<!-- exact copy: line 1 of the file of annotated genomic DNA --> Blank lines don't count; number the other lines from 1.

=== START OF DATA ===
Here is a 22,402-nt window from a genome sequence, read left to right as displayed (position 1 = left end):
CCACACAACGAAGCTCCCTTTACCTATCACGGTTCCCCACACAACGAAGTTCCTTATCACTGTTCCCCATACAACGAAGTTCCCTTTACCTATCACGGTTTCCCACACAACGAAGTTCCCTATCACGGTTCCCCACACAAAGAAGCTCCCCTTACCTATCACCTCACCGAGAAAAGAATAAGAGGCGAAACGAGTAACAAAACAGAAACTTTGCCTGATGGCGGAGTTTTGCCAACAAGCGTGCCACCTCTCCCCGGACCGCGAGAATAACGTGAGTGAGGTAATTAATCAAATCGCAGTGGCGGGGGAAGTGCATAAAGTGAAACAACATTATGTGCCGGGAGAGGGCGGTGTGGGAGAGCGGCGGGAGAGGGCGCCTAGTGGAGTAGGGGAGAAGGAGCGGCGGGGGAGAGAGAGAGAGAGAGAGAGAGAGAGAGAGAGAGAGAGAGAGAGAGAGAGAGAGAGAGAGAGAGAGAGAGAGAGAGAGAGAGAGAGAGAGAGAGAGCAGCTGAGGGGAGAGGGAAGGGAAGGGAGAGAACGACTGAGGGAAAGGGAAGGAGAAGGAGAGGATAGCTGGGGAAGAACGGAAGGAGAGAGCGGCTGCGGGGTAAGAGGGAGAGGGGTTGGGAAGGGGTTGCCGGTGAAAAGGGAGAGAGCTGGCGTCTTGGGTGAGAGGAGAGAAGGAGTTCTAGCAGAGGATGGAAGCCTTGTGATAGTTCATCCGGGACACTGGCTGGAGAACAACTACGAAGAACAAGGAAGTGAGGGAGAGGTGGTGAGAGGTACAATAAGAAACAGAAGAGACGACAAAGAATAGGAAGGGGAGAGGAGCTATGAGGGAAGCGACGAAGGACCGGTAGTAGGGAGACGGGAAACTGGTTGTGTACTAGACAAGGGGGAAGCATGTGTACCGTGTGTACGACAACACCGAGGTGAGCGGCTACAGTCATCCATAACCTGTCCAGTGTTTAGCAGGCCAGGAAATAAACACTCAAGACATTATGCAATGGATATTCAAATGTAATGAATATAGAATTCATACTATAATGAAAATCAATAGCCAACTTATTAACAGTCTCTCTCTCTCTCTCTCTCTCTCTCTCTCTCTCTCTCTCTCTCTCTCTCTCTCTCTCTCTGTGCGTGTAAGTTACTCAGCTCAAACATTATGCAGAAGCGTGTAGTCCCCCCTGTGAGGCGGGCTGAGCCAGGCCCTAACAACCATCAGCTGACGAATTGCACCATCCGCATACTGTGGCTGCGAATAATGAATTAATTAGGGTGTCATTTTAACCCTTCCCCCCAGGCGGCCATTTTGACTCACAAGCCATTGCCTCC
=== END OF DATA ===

Here is a 22,402-nt window from a genome sequence, read left to right as displayed (position 1 = left end):